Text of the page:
John McCain and other lawmakers called Tuesday for the U.S. to consider arming the Syrian opposition, as new videos emerged purporting to show the bloody aftermath of the weekend's massacre in the Syrian city of Homs.
"The bloodletting has got to stop," McCain, the Republican senator from Arizona, said.
The Obama administration, though, pushed back on the idea -- stressing instead the options of humanitarian assistance and increased international pressure.
"We don't think more arms into Syria is the answer," State Department spokeswoman Victoria Nuland. "We think the answer is to get to a national democratic dialogue, for the violence to stop, for the regime's tanks to come out of the cities and then for monitors to be able to go back in."
The debate in Washington comes in the wake of two major clashes over the weekend -- one at the United Nations Security Council, the other in Homs. At the Security Council, Russia and China blocked an Arab League proposal calling for Syrian President Bashar Assad to step down. The Obama administration condemned the veto.
In Homs, Assad's forces were blamed for an assault that activists say killed more than 200 people. Startling and graphic YouTube videos began to surface by Tuesday claiming to show on-the-scene footage from the aftermath of the attack.
Some videos showed the fighting from a distance, with smoke billowing from the burning buildings of the Homs skyline.
Others showed what appeared to be makeshift medical quarters, where victims were spread out on the floors for treatment or attempted resuscitation.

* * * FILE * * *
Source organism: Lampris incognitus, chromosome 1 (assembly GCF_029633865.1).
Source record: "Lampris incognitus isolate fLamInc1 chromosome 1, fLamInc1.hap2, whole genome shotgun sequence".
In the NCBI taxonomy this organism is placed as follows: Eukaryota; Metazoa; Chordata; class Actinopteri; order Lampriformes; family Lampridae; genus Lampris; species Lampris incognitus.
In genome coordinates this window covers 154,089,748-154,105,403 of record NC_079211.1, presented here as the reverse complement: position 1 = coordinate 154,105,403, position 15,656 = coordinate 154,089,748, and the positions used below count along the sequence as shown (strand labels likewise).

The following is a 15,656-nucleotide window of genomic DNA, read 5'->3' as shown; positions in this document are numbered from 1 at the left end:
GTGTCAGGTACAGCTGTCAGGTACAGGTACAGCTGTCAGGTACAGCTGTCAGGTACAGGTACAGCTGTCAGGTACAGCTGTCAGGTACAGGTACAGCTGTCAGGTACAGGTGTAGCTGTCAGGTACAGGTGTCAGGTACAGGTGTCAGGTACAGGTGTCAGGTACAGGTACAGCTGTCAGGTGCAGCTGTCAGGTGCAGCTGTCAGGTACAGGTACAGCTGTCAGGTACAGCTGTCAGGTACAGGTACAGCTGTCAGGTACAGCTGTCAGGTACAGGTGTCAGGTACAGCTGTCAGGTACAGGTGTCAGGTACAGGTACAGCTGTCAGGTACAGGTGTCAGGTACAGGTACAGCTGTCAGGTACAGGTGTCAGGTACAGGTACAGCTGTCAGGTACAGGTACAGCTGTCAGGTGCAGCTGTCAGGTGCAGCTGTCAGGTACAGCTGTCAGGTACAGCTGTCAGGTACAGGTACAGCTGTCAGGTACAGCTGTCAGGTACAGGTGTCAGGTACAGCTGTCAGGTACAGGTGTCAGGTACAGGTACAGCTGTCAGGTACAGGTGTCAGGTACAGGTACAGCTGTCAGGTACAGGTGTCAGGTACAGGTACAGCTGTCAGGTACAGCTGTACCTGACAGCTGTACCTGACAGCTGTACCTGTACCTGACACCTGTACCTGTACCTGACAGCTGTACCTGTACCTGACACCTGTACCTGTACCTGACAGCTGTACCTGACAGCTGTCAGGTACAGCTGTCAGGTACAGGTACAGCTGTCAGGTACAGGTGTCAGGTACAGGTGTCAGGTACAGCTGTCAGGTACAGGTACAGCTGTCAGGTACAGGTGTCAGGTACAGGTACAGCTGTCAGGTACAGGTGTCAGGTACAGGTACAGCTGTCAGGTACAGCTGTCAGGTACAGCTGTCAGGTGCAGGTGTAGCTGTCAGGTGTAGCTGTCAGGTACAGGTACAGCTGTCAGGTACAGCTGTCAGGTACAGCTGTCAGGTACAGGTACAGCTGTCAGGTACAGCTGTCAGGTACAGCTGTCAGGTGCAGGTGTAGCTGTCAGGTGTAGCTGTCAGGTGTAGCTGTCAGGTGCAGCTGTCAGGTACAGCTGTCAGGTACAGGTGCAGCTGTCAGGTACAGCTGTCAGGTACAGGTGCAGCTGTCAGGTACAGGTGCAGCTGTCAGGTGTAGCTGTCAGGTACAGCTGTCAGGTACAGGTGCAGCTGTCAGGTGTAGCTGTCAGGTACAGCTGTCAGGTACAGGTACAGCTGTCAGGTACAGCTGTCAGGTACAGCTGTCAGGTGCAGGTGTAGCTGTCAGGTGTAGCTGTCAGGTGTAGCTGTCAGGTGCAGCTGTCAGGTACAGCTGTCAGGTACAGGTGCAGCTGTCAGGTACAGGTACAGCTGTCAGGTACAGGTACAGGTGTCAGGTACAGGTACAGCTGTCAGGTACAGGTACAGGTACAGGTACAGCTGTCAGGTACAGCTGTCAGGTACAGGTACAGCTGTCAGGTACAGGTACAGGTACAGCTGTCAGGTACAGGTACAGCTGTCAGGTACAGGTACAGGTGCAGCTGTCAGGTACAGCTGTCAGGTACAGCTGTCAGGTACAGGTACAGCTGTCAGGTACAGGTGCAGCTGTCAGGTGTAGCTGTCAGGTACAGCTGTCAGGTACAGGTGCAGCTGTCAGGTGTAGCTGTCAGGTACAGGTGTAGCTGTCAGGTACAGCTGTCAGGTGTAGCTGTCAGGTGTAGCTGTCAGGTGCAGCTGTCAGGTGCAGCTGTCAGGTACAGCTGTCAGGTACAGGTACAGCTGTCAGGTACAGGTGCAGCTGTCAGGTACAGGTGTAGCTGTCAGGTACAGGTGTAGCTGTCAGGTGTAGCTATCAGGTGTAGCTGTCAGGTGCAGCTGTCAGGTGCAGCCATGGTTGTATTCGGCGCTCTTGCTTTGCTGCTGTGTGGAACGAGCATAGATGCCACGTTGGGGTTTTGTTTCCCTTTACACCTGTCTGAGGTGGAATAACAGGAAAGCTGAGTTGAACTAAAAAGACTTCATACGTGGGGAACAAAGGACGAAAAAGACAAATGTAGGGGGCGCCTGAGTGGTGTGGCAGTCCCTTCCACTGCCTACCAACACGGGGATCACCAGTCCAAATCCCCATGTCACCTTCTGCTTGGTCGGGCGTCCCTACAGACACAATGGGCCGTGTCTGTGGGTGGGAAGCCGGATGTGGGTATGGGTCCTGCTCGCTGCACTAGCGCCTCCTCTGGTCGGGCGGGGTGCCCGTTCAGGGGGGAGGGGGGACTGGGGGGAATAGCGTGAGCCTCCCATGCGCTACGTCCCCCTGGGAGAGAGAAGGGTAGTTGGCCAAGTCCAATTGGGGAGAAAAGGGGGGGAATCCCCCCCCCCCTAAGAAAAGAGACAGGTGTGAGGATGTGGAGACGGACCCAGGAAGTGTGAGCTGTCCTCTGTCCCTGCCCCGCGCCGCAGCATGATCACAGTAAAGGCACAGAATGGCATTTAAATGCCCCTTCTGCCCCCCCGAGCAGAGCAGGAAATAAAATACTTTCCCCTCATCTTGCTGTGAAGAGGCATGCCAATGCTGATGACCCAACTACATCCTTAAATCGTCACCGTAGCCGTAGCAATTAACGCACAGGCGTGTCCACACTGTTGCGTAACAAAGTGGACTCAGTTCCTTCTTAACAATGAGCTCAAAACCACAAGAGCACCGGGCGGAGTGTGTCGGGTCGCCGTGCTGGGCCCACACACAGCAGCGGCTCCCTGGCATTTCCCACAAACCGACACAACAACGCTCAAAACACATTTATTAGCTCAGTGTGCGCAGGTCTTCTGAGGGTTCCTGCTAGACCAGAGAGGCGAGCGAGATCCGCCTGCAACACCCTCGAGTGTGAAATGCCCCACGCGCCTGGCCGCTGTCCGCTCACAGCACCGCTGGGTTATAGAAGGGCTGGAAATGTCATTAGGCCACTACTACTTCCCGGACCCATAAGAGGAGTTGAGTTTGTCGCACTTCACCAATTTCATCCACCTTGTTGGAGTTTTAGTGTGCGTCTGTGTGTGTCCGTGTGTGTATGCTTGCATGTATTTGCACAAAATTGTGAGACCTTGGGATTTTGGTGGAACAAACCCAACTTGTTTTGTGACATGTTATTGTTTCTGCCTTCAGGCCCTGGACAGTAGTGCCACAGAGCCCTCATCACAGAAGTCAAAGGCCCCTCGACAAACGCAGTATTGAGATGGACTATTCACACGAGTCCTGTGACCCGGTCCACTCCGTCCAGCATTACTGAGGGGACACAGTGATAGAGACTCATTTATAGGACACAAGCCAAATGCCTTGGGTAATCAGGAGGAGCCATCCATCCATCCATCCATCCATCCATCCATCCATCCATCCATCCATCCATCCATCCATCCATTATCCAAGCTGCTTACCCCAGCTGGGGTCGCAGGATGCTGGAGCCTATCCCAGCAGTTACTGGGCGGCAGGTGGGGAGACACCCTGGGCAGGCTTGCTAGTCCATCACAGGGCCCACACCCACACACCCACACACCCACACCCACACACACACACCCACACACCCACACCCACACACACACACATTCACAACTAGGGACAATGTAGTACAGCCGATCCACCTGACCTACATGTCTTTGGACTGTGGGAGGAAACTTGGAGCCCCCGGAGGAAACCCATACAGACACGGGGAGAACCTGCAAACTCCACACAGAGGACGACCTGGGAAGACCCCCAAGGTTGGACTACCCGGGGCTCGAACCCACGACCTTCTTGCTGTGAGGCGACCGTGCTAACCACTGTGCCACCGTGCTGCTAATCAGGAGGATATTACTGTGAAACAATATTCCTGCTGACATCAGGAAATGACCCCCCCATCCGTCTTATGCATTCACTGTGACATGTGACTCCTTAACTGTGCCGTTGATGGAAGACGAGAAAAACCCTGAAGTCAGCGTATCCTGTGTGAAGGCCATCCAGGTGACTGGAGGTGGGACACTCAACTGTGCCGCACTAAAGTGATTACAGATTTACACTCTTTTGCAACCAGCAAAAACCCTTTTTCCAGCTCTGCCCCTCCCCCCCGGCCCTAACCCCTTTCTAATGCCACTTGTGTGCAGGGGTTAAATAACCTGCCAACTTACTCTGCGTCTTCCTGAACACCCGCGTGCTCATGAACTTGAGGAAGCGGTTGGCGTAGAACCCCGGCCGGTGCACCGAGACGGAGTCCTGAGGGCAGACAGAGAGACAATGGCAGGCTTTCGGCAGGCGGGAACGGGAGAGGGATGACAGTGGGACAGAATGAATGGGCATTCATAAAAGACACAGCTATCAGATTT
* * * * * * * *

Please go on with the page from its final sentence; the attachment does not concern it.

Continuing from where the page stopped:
One video, which was aired on Al Jazeera, appeared to show bloodied children, one of them crying out. Another panned to show several wounded victims, though it was not always clear whether the individuals shown were alive.
McCain, who supported U.S. intervention in Libya, told Fox News that "all options must be on the table" with regard to Syria -- even when Fox News inquired about the use of drones.
McCain, though, said U.S. troops should not be sent into Syria.
The Obama administration has pushed back against the prospect of outright military intervention. And without a U.N. resolution, the U.S. may be further deterred from any deep coordination with the Syrian rebels. The administration on Monday announced that it was closing its embassy in Syria.
Nuland said Tuesday that the administration would "never take anything off the table" but stressed that arming the rebels is not the "right answer" at this point.
He said the administration is "exploring the possibility of providing humanitarian aid to Syrians" and continues to try to work with other nations to "ratchet up the pressure, ratchet up the isolation on Assad and his regime."
Carney said the Assad regime is "not going to last."
"Ultimately, it needs to result in Assad ceasing the violence, stopping the brutality and allowing for a transition supported by the Syrian people," Carney said.
Fox News' Trish Turner contributed to this report.